Independent media outlets fear that the government will try to block them. The Russians have reported bugs on YouTube, Telegram, and Instagram. As I write this article, my internet is unstable.
Meanwhile, panic seizes the Russians. Eleven airports in the border regions with Ukraine have been closed until at least March 2, and hundreds of flights have been cancelled. In dozens of schools in southern Russia, discontinued the classes. If a week ago the majority thought that the conflict would be limited to an information war, now the Russians do not rule out any scenario and are afraid to hear the warnings of air strikes in Russia.
On Thursday, the Russian currency, the ruble, it fell to its lowest level against the dollar since 2016. Journalists have shared photos of the Long lines at ATMs. Many they tried obtain dollars, but they found themselves with a shortage of foreign currency due to the increase in demand. Others are withdrawing cash, not knowing how the sanctions imposed by the European Union and the United States could affect banks and their savings.
Another concern for Russians is the country’s isolation from the West. It is already a challenge to travel with a Russian passport: most of Europe does not recognize the Sputnik V vaccine and the United States stopped issuing visas in Russia since August. According to what I know reports On social media, Russians who had visa appointments scheduled at the US Embassy in Poland received a message on Thursday saying that interviews would be suspended until at least March 4, “due to exceptional circumstances.” ”. Czech Republic suspended today visa services for Russians. Polish President Andrzej Duda said he would support sanctions, banning russian travel. Belgium called on the European Union to stop issuing visas to all Russian citizens. “Russia’s irresponsible attack forces us to take precautions with Russians who want to come to Belgium. At the moment, the Russians are not welcome here,” Sammy Mahdi, Belgium’s minister for asylum and migration, was quoted as saying. Reuters.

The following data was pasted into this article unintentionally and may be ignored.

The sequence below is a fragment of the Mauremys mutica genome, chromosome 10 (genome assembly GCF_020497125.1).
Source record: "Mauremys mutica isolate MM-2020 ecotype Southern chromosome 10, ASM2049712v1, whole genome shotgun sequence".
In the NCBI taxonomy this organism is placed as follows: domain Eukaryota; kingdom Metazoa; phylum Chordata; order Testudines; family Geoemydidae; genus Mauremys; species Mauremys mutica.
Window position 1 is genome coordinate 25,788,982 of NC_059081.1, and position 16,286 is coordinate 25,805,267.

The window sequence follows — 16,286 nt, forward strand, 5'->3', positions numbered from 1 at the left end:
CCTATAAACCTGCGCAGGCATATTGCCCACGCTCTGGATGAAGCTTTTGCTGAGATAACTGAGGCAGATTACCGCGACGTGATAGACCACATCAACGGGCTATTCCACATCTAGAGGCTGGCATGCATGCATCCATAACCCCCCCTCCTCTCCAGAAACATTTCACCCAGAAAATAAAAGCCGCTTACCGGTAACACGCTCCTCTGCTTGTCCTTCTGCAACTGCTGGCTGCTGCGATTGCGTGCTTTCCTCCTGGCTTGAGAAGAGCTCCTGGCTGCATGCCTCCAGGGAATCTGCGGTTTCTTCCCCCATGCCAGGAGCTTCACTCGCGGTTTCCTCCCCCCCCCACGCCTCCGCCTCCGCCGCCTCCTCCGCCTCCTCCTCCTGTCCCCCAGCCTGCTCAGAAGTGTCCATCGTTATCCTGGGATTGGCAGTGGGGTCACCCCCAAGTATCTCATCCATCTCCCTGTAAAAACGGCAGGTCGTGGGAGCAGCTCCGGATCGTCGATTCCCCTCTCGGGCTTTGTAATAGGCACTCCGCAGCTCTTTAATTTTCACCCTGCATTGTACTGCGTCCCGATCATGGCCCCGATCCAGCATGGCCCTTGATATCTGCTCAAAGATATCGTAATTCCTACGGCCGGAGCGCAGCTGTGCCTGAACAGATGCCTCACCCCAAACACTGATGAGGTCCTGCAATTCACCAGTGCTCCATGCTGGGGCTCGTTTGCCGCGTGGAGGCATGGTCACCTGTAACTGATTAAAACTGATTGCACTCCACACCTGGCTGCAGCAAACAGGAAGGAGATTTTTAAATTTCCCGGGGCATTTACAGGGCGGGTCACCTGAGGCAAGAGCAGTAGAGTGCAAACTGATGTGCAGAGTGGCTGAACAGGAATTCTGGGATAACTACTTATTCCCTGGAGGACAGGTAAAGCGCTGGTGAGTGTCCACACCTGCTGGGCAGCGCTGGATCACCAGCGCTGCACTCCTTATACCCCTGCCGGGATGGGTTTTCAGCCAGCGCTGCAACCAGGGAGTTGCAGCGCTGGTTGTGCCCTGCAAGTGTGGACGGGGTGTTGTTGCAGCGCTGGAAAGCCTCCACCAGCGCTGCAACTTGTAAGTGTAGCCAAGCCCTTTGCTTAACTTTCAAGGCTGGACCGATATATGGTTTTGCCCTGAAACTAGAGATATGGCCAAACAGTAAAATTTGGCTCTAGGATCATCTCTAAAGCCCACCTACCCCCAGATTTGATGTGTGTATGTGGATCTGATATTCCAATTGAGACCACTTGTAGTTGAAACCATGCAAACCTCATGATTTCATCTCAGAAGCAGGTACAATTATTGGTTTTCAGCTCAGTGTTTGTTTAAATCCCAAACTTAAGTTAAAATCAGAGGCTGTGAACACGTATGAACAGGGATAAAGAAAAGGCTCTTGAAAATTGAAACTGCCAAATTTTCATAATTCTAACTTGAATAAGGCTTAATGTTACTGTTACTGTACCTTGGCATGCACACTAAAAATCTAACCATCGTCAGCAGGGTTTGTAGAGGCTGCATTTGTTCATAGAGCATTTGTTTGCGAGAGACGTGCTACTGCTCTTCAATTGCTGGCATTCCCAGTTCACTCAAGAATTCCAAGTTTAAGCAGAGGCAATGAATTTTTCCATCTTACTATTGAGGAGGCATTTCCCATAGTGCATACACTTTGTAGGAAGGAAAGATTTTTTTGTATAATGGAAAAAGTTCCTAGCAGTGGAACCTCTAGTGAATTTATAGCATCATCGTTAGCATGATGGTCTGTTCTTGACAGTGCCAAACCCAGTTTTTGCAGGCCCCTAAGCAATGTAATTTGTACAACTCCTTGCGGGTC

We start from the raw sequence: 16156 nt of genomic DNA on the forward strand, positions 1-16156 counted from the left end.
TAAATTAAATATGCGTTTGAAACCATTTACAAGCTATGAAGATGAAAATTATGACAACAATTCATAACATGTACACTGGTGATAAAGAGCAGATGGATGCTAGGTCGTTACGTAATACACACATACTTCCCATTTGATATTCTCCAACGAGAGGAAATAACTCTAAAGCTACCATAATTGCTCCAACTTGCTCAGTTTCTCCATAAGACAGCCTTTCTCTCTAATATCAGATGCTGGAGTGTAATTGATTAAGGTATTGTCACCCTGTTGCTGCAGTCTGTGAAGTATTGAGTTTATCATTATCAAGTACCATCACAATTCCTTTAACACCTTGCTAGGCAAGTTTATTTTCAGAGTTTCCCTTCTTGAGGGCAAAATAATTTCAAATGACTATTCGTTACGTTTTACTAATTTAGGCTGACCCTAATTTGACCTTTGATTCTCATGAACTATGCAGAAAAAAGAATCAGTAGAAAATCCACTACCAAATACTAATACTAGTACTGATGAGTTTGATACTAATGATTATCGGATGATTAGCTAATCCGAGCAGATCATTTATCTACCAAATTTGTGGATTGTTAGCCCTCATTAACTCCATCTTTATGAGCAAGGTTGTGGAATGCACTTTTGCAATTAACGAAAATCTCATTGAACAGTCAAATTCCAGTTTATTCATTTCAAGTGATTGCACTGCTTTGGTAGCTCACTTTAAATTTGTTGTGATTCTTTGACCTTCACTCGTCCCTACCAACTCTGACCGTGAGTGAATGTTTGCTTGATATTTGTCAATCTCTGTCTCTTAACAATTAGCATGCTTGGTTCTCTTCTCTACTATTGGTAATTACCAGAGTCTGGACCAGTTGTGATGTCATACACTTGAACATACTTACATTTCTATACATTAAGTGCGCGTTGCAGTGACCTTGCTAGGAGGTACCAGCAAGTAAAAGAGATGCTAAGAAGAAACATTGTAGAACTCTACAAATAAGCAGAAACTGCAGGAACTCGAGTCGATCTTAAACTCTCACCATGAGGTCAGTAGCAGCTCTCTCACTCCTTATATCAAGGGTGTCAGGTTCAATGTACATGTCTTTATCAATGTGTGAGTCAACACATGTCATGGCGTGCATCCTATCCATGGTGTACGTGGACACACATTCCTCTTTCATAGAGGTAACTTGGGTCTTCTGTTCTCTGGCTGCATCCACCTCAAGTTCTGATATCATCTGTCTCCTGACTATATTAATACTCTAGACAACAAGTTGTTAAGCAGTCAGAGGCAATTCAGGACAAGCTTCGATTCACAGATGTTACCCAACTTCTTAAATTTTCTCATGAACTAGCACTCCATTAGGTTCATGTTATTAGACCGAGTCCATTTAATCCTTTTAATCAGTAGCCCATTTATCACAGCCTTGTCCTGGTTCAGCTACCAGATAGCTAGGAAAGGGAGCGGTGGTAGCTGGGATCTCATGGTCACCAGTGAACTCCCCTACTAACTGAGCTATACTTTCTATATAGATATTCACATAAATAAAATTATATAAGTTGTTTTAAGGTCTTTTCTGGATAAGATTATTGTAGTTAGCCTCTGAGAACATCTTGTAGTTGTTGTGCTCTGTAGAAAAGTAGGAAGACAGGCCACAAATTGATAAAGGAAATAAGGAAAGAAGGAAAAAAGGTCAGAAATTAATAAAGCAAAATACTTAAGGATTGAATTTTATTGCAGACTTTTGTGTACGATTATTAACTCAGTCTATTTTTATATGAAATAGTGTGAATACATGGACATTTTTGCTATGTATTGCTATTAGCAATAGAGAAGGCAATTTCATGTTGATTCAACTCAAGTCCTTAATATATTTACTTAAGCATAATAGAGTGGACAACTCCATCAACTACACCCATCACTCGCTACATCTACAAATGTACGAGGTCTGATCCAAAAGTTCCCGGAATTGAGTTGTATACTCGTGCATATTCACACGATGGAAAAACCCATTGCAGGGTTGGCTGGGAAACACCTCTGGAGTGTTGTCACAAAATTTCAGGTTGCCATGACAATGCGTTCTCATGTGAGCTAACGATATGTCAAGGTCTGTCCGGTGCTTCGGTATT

It is not the first time that the Russians suffer for the decisions of their leaders. “For years, Europe accepted Russia’s dirty money and helped launder it. Now the European Union is discussing whether to ban Russians from coming to Europe, the only way to get away from Putin. Of course, the Russian army invades only after getting visas for the Schengen area in Europe”, it says one of the comments on Twitter.
The Russians have many limitations to safely express their disagreement with Putin. I hope it will be difficult for the Kremlin to ignore the important campaign against the war. However, I can’t shake the feeling that everything was decided without taking us into account. Support for the military operation by Russians, who mostly believe state propaganda or are simply passive, can always be exaggerated in government-funded polls. The state-funded pollster, VCIOM, reported that 73% approve Putin’s decision to recognize Lugansk and Donetsk. However, according to the Levada Center, an independent institution designated by the Russian authorities as a “foreign agent”, only 45% support the recognition of the Donbas region, and I think there are even fewer Russians who approve of war. It may seem pointless or scary, but the Russians still have a real chance to send a message to Putin and make a difference.
This article is part of Free Speech Projecta collaboration between Future Tense and the American University Washington College of Law Tech, Law, & Security Program, which looks at how technology is influencing how we think about expression.
We would like to give thanks to the writer of this post for this awesome web content
“Shame on the crazed tyrant”: Russian liberals’ reaction to Putin’s war with Ukraine | Free lyrics